Sunday, October 17, 2021

Freeze Time

"It is always important to know when something has reached its end. Closing circles, shutting doors, finishing chapters, it doesn’t matter what we call it; what matters is to leave in the past those moments in life that are over." - Paulo Coelho

First Freeze
First freeze of the year, mid-October 2021

Alas, all good things must come to an end.  If we're being real, all things come to an end at some point regardless of if they're good or not, that's just the way the cookie crumbles.  As far as your garden is concerned a good freeze will surely bring it's productivity to a sudden end.  Depending on where you're at you may have already experienced a freeze, it may be just around the corner or you may be in a location that doesn't have freezes.  In the front range of good old Colorado, we're just in the midst of a freeze with the temperatures flirting with freezing.  Even if the temperatures are forecast to get down to 31 or 30 degrees Fahrenheit, it's a fun game of will the ground be warm enough from the daytime sun to keep the plants slightly warmer than the actual temperature.  I've certainly been surprised before and I'll surely be surprised again.

Throughout the year you should be constantly looking at the weather each and every day, yes each day.  In the fall, when you see the low temperatures in the forecast going below 40 degrees alarm bells should be going off in your head.  Oh crap, a freeze is coming, I need to harvest everything, drain the irrigation, put the dahlias away, break out the row covers.  You suddenly go from having nothing to do to needing to do everything all at once (again).

Once you see those low temperatures in the forecast, start harvesting, be sure your freezer and fridge is full.  Wait to fill your fridge until the very last moment since everything in the fridge has a fairly short lifespan before it goes bad and you want to give yourself the longest possible time to eat everything, you can only eat so much after all.  If you grow dahlias (which you should if you don't, they're gorgeous) be sure to put them away, the tubers go into burlap sacks and store them inside in a dry, cool place for the winter.

When you see lows getting down to 34 degrees, break out the row covers (if using) as a freeze is imminent.  Cover your fall crops to try and keep them alive as long as possible so you have fresh food for as long as possible.  Managing row covers are a bit of an art form in themselves, if it is still getting hot during the day you may want to peel the covers back so the plants don't get too hot, then put them back over at night.  That's a lot of work though, when in doubt just let leave them covered.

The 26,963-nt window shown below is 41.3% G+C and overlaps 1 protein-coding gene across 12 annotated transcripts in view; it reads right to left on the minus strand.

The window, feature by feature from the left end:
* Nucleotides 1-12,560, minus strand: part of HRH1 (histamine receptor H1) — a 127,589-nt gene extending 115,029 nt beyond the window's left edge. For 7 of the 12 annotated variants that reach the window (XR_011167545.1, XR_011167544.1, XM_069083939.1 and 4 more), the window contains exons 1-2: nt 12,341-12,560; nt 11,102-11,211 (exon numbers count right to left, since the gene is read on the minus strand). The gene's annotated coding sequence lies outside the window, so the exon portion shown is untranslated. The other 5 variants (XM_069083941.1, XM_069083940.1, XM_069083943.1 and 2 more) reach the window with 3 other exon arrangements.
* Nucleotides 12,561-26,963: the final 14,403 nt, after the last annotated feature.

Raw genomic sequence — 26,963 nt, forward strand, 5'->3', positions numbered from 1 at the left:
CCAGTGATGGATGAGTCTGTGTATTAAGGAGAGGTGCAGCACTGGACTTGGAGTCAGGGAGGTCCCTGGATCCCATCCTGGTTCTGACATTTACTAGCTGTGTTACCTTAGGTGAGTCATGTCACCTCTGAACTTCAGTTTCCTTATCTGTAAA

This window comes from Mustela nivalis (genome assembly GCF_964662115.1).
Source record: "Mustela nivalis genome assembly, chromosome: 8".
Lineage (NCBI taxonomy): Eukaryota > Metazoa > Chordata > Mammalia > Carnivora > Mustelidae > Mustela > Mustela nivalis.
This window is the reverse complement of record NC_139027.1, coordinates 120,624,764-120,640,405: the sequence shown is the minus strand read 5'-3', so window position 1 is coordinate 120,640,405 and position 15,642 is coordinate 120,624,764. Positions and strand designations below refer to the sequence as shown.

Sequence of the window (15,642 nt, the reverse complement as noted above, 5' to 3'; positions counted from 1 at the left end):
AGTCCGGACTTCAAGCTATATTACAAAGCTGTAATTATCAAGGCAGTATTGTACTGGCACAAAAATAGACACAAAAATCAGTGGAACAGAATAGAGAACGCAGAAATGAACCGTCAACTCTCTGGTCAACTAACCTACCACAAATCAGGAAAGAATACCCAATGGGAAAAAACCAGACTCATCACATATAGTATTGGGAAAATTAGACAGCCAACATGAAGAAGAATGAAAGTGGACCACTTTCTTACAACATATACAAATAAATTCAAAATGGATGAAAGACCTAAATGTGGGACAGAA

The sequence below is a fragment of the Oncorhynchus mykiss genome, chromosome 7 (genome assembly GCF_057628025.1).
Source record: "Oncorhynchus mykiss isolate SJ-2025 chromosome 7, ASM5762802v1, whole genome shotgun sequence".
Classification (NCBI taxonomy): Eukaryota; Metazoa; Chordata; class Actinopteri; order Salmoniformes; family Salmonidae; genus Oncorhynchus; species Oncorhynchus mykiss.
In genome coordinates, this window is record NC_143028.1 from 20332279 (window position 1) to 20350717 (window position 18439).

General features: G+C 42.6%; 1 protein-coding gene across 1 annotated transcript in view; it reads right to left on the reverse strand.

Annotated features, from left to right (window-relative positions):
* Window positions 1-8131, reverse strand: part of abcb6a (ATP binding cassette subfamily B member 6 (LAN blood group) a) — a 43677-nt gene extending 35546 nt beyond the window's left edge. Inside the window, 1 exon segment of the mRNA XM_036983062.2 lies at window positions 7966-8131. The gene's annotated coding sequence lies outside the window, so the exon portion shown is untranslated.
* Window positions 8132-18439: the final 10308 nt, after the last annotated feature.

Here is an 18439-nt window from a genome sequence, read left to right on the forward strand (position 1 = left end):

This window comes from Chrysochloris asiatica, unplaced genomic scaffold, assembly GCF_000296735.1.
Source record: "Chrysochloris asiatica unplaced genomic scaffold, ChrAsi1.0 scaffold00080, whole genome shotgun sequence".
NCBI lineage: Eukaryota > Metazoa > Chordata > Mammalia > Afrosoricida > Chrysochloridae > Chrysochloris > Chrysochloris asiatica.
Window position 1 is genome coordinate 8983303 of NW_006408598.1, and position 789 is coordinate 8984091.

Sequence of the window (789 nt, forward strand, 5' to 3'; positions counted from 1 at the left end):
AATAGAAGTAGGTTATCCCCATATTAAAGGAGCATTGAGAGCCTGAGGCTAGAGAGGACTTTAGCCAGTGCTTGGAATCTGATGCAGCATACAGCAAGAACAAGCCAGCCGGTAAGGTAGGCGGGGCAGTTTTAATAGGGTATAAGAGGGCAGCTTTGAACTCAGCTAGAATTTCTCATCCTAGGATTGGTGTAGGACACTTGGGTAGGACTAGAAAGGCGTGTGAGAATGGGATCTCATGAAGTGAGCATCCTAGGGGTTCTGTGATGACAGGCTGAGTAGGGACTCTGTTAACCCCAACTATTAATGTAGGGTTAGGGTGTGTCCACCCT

Row Covers
Row covers deployed to try and keep the fall crops alive, October of 2021

Also when the lows are forecasted to get down to 34 degrees, drain your irrigation system IMMEDIATELY.  Don't play around with this, when the temperatures are flirting with freezing, get that water out of the pipes, ASAP.  Water expands when it freezes so if water is in your irrigation system when this happens suddenly all of your irrigation lines are broken and you have to completely rebuild your irrigation system.  Don't play around with this, just drain the irrigation system.  It's much easier (and cheaper) to have to drain it a few times a week for a few weeks as opposed to completely replacing your irrigation system.

Once you have the row covers out and the irrigation system has drained, it's time to do one final pass over your veggies and see if there's anything else that can be harvested that you missed previously.  Keep in mind that your cold weather plants may be okay in 32 degree weather (or slightly below) or it might kill them but your warm weather plants (tomatoes, peppers, okra, etc.) will most certainly die in temps 32 and below.  Focus your harvesting efforts on the warm weather plants first then the cold weather plants.  Your winter squash (pumpkins, blue hubbards, etc), generally develop a pretty thick skin and will probably be okay for a few nights in slightly freezing weather (the actual fruit anyways, the vines will still die).  Be sure to pull them inside when you can though.

Once the freeze has come and decimated your plants, for the love of god, do not throw out your plants, cut them at the base with your snips and put the dead plant on the ground either in-between the rows or in the actual rows themselves.  This way the plant itself decomposes back into the soil to improve your soil health and your leaving the roots in the ground to do the same thing.  If you throw the plants in the garbage, you're literally throwing away soil gold, don't do that, let them follow the natural process of decomposition so your soil is healthier and stronger next year!

There you have it, freezing temps take you from having nothing to do to having to do everything all at once and now you know the very important things that you must do once you see freezing temperatures in the forecast and what you should do with your plants after the freeze.  It's a fun time of year and be sure to stop and smell the roses and enjoy it from time to time.  It's way too easy to get caught up in the hustle and bustle of everything that needs to be done and you completely forget to enjoy all your hard work, which is very important.  Enjoy it while you can!!!  After all, everything comes to an end.

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